This is a patent infringement case about an invention for editing custom XML, a computer language. The owner of the patent, i4i Limited Partnership (“i4i”), brought suit against Microsoft Corporation (“Microsoft”), alleging that the custom XML editor in certain versions of Microsoft Word (“Word”), Microsoft’s word-processing software, infringed i4i’s patent. After a seven-day trial, the jury found Microsoft liable for willful infringement. The jury rejected Microsoft’s argument that the patent was invalid, and awarded $200 million in damages to i4i. The district court denied Microsoft’s motions for judgment as a matter of law and motions for a new trial, finding that Microsoft had waived its right to challenge, among other things, the validity of the patent based on all but one piece of prior art and the sufficiency of the evidence supporting the jury’s damage award. Although statutorily authorized to triple the jury’s damages award because of Microsoft’s willful infringement, the district court awarded only $40 million in additional damages. It also granted i4i’s motion for a permanent injunction. This injunction, which this court stayed pending the outcome of this appeal, is narrow. i4i Ltd. v. Microsoft Corp., No. 2009-1504 (Fed. Cir. Sept. 3, 2009). It does not affect copies of Word sold or licensed before the injunction goes into effect. Thus, users who bought or licensed Word before the injunction becomes effective will still be able to use the infringing custom XML editor, and receive technical support from Microsoft. After its effective date, the injunction prohibits Microsoft from selling, offering to sell, importing, or using copies of Word with the infringing custom XML editor. Microsoft is also prohibited from instructing or assisting new customers in the custom XML editor’s use.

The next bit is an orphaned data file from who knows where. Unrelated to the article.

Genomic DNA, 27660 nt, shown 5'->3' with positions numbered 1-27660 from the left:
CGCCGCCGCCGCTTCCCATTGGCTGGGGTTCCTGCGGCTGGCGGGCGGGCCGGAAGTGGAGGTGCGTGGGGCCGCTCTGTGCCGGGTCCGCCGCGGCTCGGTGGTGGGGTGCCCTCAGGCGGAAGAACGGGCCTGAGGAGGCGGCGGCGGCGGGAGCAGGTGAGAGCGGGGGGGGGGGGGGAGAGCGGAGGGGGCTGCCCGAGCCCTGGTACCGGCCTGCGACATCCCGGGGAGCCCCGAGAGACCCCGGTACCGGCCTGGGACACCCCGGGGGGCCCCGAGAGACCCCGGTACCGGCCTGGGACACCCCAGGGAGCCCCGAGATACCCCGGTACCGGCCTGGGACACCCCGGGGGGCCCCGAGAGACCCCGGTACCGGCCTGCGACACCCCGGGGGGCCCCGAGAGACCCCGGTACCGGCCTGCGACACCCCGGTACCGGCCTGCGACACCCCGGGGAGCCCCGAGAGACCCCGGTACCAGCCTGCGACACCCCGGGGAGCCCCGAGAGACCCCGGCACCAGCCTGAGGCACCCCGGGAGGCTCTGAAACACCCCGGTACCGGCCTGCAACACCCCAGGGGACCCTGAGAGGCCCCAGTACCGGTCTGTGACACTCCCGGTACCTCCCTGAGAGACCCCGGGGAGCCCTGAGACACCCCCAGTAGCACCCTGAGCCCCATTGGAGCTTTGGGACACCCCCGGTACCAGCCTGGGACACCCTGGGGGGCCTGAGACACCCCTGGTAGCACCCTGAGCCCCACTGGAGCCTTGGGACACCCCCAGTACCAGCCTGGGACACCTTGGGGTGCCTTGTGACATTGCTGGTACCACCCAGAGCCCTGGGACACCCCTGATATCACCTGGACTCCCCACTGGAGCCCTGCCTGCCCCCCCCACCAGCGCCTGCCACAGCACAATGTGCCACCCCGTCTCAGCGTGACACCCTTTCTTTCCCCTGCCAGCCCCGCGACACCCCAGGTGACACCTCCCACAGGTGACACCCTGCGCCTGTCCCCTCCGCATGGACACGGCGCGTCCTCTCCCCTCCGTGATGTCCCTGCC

On appeal, Microsoft challenges the jury verdict and injunction on multiple grounds. Because this case went to trial and we are in large part reviewing what the jury found, our review is limited and deferential. We affirm the issuance of the permanent injunction, though we modify its effective date to accord with the evidence. In all other respects, we affirm for the reasons set forth below.